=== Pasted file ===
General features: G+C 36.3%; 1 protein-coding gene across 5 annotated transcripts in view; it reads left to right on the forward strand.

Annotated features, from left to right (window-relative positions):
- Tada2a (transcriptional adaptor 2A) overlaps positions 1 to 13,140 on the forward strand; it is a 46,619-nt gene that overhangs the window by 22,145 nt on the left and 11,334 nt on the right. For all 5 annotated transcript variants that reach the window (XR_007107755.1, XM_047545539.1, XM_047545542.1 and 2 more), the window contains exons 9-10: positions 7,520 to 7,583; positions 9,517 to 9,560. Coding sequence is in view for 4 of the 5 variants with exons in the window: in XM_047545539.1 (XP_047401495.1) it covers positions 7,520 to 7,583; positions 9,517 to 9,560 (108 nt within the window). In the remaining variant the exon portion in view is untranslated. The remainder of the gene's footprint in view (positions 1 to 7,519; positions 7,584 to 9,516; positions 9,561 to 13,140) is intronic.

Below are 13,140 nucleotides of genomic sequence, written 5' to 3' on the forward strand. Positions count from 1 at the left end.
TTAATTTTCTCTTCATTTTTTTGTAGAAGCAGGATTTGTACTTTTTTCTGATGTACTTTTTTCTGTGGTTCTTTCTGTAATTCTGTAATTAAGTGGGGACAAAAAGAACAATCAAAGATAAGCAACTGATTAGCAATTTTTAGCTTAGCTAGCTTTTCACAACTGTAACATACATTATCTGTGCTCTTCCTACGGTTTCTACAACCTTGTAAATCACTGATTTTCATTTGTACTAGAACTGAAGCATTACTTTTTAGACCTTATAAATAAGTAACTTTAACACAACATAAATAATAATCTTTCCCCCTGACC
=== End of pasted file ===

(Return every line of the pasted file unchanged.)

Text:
General features: G+C 36.3%; 1 protein-coding gene across 5 annotated transcripts in view; it reads left to right on the forward strand.

Annotated features, from left to right (window-relative positions):
- Tada2a (transcriptional adaptor 2A) overlaps positions 1 to 13,140 on the forward strand; it is a 46,619-nt gene that overhangs the window by 22,145 nt on the left and 11,334 nt on the right. For all 5 annotated transcript variants that reach the window (XR_007107755.1, XM_047545539.1, XM_047545542.1 and 2 more), the window contains exons 9-10: positions 7,520 to 7,583; positions 9,517 to 9,560. Coding sequence is in view for 4 of the 5 variants with exons in the window: in XM_047545539.1 (XP_047401495.1) it covers positions 7,520 to 7,583; positions 9,517 to 9,560 (108 nt within the window). In the remaining variant the exon portion in view is untranslated. The remainder of the gene's footprint in view (positions 1 to 7,519; positions 7,584 to 9,516; positions 9,561 to 13,140) is intronic.

Below are 13,140 nucleotides of genomic sequence, written 5' to 3' on the forward strand. Positions count from 1 at the left end.
TTAATTTTCTCTTCATTTTTTTGTAGAAGCAGGATTTGTACTTTTTTCTGATGTACTTTTTTCTGTGGTTCTTTCTGTAATTCTGTAATTAAGTGGGGACAAAAAGAACAATCAAAGATAAGCAACTGATTAGCAATTTTTAGCTTAGCTAGCTTTTCACAACTGTAACATACATTATCTGTGCTCTTCCTACGGTTTCTACAACCTTGTAAATCACTGATTTTCATTTGTACTAGAACTGAAGCATTACTTTTTAGACCTTATAAATAAGTAACTTTAACACAACATAAATAATAATCTTTCCCCCTGACC